1. The current accountability system is problematic in that it is a top down driven assessment model, one that is dominated by standardized summative testing. One can not assume entities who have no roll in actual instruction can and would advocate for differential instruction for ELL learners, special needs learners, the poor, those students fighting terminal illnesses, or those being abuse. High-Stakes testing entities approach the realities these learners face as non-measurable uncontrolled variables. They are data points ignored. A major problem with High-Stakes is they are more punitive in nature than reward based.  One cannot ignore the negative effects of over a decade of a primary punitive system that fails to recognize differential variables.
At the core of the NCLB/RTTT’s, high stakes assessments dominate the measures of children, their teachers, and our local schools.  Dr. Elaine Garan award-winning researcher, educator, grandmother, and author of Resisting Reading Mandates (2002) writes of the problem with NCLB & RTTT assessment framework. There is no court of appeal because the testing culture is cold, remote, and faceless.” ~ Garan, E. (2007)

  1. My concern with the Smarter Balanced Consortium and Partnership for Assessment of Readiness for College and Career frameworks currently being developed is, we have more of the same; standardized test driven framework.  The Smarter Balanced Consortium and the Partnership for Assessment of Readiness for College and Career  consortium have failed to explain where are the voices of the learners, parents, and teachers in their frameworks? Imagine a medical diagnostic model that did not speak to parents, their family, and their caregiverS’? One cannot imagine such a diagnostic model in medicine, because it would violate the main ethical principles of medicine: do no harm, and beneficence. Such a medical model could not meet the rigor of bringing new medicines or interventions to market without extensive feedback from patients and care givers. If someone tried to by pass these two ethical principles, they would be charge with violating the law, and subject to imprisonment.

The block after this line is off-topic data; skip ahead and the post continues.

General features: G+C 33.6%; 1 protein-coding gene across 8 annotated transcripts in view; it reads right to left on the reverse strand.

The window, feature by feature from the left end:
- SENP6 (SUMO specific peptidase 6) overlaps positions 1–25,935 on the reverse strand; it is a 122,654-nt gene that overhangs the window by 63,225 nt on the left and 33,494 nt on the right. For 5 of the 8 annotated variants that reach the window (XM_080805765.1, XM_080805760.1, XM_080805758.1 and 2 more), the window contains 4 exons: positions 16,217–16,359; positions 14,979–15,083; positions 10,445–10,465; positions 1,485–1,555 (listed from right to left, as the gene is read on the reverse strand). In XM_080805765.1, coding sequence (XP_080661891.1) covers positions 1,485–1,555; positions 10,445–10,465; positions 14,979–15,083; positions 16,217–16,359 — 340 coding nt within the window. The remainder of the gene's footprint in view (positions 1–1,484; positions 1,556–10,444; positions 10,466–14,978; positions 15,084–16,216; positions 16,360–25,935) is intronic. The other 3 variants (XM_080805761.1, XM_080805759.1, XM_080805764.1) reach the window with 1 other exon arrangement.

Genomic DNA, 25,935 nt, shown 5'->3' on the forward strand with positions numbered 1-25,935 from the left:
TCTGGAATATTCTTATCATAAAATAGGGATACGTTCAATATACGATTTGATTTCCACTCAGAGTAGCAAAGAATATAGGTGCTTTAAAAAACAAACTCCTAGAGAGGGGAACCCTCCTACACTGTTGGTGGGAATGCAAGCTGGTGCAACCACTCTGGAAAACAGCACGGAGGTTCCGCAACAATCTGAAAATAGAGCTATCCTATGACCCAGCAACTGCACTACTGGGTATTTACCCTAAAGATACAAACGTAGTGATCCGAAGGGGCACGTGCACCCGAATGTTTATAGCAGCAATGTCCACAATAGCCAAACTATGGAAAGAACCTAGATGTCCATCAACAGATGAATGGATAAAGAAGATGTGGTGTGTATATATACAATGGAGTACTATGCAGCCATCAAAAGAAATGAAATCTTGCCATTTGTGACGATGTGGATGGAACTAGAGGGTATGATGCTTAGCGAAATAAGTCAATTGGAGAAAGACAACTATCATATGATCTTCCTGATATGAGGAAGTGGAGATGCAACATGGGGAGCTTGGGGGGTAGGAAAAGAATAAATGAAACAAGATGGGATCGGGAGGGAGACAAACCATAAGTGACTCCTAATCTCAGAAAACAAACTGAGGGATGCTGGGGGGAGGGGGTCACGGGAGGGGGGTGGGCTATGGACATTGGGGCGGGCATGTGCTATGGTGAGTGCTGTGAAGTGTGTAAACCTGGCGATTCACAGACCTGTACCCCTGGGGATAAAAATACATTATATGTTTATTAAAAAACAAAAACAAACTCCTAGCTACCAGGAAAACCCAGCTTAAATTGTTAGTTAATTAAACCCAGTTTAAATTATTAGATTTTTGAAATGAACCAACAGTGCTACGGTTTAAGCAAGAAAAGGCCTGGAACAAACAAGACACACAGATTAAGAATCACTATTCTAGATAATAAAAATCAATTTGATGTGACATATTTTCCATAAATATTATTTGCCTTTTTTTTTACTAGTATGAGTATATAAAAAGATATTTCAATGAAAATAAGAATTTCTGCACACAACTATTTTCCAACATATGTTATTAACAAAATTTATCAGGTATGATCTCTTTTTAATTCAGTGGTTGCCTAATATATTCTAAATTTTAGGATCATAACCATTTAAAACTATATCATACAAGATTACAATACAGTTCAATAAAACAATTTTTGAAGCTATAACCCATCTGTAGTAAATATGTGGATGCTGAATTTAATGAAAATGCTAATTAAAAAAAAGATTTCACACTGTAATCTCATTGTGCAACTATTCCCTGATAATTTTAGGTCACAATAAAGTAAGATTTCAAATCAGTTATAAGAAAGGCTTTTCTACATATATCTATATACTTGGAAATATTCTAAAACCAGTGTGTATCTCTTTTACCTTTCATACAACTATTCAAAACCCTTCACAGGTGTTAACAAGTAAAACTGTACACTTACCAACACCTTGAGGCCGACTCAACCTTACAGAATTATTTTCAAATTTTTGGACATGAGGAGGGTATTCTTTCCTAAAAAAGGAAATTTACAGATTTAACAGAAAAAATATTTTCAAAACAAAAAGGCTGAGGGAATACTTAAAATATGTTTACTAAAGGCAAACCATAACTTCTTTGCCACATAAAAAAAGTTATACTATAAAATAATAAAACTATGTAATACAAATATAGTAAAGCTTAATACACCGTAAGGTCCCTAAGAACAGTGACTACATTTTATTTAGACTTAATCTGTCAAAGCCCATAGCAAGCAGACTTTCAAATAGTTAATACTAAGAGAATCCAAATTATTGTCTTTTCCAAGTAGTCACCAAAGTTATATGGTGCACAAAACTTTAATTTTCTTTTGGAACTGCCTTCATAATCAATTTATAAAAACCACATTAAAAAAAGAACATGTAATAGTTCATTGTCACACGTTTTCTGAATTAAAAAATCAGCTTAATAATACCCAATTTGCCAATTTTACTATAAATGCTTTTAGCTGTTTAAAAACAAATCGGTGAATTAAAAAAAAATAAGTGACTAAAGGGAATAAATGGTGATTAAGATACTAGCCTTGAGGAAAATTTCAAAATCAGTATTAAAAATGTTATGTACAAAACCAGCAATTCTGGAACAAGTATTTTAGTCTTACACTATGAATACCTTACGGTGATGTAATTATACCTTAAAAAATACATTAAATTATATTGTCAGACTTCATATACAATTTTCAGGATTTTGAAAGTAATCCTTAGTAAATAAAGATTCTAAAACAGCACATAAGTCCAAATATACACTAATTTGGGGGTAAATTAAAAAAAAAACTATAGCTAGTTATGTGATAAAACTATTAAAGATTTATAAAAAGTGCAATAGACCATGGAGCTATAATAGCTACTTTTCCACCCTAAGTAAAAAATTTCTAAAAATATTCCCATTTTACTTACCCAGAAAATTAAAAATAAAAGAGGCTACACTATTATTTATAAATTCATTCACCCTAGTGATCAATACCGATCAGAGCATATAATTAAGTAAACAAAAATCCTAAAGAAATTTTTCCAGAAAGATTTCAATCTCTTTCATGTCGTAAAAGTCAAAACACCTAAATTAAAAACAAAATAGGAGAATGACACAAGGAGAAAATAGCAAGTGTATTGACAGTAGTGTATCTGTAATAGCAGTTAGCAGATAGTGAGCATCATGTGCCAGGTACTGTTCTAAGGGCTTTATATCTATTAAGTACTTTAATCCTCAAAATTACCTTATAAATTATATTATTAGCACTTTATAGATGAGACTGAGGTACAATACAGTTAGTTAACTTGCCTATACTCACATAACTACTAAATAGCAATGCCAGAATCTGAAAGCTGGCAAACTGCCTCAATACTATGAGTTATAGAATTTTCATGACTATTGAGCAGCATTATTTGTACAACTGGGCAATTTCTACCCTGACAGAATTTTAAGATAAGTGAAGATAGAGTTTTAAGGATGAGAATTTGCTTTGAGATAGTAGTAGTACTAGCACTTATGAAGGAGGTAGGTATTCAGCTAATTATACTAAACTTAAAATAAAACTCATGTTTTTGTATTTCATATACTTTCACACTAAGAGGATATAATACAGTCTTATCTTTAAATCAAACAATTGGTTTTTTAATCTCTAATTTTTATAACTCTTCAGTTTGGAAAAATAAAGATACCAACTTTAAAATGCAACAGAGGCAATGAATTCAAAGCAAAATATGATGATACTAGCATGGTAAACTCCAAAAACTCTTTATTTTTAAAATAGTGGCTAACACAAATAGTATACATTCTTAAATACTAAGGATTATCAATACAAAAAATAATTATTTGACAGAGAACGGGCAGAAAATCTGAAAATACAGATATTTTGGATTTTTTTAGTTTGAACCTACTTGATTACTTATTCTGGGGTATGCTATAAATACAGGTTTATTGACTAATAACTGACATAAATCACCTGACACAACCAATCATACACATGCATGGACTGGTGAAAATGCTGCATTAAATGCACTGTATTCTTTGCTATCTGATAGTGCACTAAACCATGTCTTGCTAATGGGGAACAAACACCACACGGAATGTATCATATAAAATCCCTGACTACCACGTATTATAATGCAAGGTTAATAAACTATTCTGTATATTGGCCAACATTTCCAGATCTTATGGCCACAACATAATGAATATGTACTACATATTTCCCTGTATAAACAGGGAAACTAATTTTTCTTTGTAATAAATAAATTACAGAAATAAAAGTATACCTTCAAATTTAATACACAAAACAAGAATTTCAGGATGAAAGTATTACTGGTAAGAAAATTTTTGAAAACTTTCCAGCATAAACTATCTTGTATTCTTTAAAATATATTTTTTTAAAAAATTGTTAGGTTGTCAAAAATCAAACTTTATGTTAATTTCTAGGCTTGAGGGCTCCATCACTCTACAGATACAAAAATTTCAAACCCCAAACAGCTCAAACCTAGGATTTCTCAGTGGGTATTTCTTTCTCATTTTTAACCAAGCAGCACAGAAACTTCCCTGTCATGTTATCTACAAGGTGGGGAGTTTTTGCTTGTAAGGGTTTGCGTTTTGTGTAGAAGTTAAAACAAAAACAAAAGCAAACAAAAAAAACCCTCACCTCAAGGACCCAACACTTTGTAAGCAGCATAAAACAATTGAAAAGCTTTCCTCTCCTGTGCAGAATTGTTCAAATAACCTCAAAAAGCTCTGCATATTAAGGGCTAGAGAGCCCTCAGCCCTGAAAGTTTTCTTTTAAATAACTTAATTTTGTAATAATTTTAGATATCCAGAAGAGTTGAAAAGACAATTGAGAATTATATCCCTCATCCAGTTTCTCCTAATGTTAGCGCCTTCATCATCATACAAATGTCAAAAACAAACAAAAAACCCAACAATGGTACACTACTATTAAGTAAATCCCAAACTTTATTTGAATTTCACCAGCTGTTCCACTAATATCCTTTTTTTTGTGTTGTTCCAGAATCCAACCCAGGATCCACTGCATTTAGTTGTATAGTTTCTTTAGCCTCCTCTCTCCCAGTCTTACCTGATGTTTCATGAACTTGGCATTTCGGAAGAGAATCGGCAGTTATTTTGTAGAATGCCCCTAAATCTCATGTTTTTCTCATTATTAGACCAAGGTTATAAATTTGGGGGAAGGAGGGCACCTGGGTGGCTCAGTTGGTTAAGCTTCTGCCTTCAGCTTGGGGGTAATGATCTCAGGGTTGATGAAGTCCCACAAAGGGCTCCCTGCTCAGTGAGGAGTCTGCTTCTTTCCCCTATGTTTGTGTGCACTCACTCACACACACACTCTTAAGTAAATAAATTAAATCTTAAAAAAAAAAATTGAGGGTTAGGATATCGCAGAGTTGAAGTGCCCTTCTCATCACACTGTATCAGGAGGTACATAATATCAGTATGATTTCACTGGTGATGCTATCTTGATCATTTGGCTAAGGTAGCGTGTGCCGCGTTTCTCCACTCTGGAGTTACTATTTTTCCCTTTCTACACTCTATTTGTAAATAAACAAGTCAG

1. Thus any assessment system not observing the above two ethical principles of (1) Do no harm,  (2) A well being component lacks the ability to advocate and act for children, parents and teachers. Where is the humanity in an assessment framework that is unable to advocate personal, social, economic, and emotional concerns of the children it claims to assess?

Four crucial questions that are not being discussed as United States policy makers and political leaders quake in fear of not being able to compete future 21 first century markets are:
  1. Is assessment and evaluation meant to be cold, heartless, and disconnected from primary stakeholders, or should it contain a wellness or instructional component?
  2. Where is the Court of Appeals for children, parents, teachers, and local schools in this new era of accountability?